As I grew older I was more interested in books and small toys than soccer or being outside. It’s funny now, though I still love to read and I still love toys I live for the outdoors. The outdoors changed me.

I’m not sure when my bad temper developed, maybe it was always there but it grew more intense. I was never unhappy child, nothing in my life contributed towards it, I think that some people need to work on their reactions more than others.

I have never been in a fist fight in my entire life, I am not a violent man but there is a destructive nature inside me. As I write this I try to remember when I first noticed it or when it first became a problem. The earliest I can remember breaking something through anger was probably when I was in my twenties.

I am sure that an immature disrespect for other peoples property played a part also but it followed through my twenties and into my mid thirties until I finally realized I had to do something about it.

The anger I felt never interfered with my life or my relationships but I know now through research the effect that intense anger has on both the body and the brain.

The emotions I felt were not simply anger or irritation but rage. A rage which would build up to an uncontrollable level where I could not hold my reaction. It was blind and uncontrollable, like a drug in my veins.

It took a long trail of little broken items before I realized it was effecting my mental health through the stress it laid on me.

It is difficult to describe the hold the rage took on me. From my perspective I went from zero to ten (on an anger scale) immediately with no warning. In all reality it was building and I was too distracted to see it. The pressure built until it could no longer be contained and I reacted physically by breaking something.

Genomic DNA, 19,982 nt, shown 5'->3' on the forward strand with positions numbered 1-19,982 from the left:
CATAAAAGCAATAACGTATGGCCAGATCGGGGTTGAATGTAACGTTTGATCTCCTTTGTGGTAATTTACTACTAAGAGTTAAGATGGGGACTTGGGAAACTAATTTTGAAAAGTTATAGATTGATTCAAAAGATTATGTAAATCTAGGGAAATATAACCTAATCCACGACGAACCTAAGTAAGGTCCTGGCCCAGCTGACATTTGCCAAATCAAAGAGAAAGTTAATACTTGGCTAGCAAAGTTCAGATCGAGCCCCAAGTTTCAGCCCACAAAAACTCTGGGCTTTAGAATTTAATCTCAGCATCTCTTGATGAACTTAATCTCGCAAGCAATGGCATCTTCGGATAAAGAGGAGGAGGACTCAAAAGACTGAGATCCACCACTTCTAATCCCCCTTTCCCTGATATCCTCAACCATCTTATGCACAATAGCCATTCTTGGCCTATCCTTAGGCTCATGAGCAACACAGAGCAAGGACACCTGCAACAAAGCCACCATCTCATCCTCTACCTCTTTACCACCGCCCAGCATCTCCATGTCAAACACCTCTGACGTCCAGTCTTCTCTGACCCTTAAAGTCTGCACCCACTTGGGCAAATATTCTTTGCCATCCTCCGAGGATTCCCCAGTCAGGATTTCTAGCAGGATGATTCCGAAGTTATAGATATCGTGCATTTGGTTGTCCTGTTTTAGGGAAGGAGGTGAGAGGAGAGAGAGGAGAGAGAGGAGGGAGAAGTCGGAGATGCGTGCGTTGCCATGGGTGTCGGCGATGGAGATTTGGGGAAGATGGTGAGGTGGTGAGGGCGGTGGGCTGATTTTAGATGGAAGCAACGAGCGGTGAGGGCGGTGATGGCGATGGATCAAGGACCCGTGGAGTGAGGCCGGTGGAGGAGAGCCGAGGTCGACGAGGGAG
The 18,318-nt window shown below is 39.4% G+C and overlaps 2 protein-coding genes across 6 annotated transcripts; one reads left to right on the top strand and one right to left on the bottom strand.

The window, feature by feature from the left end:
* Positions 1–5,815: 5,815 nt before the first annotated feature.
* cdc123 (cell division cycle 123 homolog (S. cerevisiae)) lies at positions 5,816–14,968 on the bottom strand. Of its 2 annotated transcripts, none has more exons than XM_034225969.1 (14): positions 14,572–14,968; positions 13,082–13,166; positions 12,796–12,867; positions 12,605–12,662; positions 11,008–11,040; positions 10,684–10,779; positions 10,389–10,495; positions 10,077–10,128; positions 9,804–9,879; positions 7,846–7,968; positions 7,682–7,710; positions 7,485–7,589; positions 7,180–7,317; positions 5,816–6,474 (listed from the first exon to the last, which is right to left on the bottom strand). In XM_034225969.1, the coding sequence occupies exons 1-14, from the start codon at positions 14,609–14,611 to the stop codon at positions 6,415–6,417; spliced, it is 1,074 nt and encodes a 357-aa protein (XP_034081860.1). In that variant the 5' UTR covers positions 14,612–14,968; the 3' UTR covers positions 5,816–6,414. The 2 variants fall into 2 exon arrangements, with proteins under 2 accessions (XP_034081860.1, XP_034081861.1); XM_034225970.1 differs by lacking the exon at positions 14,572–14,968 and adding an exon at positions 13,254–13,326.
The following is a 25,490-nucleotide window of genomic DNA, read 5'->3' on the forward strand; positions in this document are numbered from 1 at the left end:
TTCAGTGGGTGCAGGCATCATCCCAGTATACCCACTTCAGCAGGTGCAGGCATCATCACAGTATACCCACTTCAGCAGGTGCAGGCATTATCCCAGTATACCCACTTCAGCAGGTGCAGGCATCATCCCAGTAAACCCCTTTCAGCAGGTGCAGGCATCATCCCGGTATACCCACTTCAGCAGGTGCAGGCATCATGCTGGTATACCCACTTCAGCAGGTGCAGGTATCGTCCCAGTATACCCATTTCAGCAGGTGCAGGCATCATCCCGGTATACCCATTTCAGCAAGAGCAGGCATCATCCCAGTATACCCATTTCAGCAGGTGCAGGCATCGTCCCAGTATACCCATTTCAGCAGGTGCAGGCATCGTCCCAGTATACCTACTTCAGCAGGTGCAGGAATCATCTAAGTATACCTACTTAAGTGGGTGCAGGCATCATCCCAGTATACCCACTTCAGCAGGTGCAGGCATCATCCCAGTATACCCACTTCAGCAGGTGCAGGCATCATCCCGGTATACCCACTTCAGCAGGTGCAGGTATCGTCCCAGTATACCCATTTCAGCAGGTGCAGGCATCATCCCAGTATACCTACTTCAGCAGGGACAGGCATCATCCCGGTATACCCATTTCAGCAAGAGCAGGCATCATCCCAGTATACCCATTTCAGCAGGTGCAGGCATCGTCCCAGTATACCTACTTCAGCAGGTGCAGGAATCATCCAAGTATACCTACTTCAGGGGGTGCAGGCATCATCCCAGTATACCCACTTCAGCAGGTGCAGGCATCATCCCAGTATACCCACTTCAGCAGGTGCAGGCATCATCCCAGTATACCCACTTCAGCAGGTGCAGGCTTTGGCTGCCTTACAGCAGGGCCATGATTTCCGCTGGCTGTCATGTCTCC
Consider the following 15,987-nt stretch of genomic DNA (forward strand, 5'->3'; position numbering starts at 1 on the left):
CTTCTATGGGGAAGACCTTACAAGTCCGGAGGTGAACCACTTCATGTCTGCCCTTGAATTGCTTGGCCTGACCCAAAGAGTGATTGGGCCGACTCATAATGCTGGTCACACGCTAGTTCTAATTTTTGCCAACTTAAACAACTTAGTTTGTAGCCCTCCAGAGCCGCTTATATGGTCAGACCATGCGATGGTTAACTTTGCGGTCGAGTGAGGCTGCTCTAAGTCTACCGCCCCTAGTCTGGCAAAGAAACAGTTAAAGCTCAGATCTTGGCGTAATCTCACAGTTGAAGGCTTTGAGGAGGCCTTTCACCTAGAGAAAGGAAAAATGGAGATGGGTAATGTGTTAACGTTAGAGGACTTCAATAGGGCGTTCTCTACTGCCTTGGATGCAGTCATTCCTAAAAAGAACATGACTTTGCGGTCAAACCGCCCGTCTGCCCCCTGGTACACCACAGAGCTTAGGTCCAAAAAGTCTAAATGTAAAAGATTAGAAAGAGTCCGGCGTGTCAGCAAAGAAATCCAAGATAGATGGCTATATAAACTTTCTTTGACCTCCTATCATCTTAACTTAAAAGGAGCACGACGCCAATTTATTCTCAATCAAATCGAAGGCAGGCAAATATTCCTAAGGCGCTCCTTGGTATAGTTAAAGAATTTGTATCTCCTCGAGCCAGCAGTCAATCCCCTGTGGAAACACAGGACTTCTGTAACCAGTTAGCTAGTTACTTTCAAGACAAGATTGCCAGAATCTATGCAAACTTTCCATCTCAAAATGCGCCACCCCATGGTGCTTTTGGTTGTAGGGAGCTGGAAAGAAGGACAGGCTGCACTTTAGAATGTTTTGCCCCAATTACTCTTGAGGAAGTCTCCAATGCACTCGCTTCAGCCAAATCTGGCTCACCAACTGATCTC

There is a misled idea out there that it is macho to lose ones temper and that someone who smashes things is someone you don’t mess with. If you met me you would realize this is not the case but on a serious note, we cannot associate losing control with strength. It is a weakness, in fact it is probably one of the weakest acts one can commit.

In my angry outbursts I put my fist through several windows, doors, laptop screens, smart phones, I once cracked a car windshield. I mention these because I want to be honest. It will seem funny to some people and pathetic to others but the simple fact is that losing control is and act of weakness brought on by lack of awareness and mismanagement of my emotions.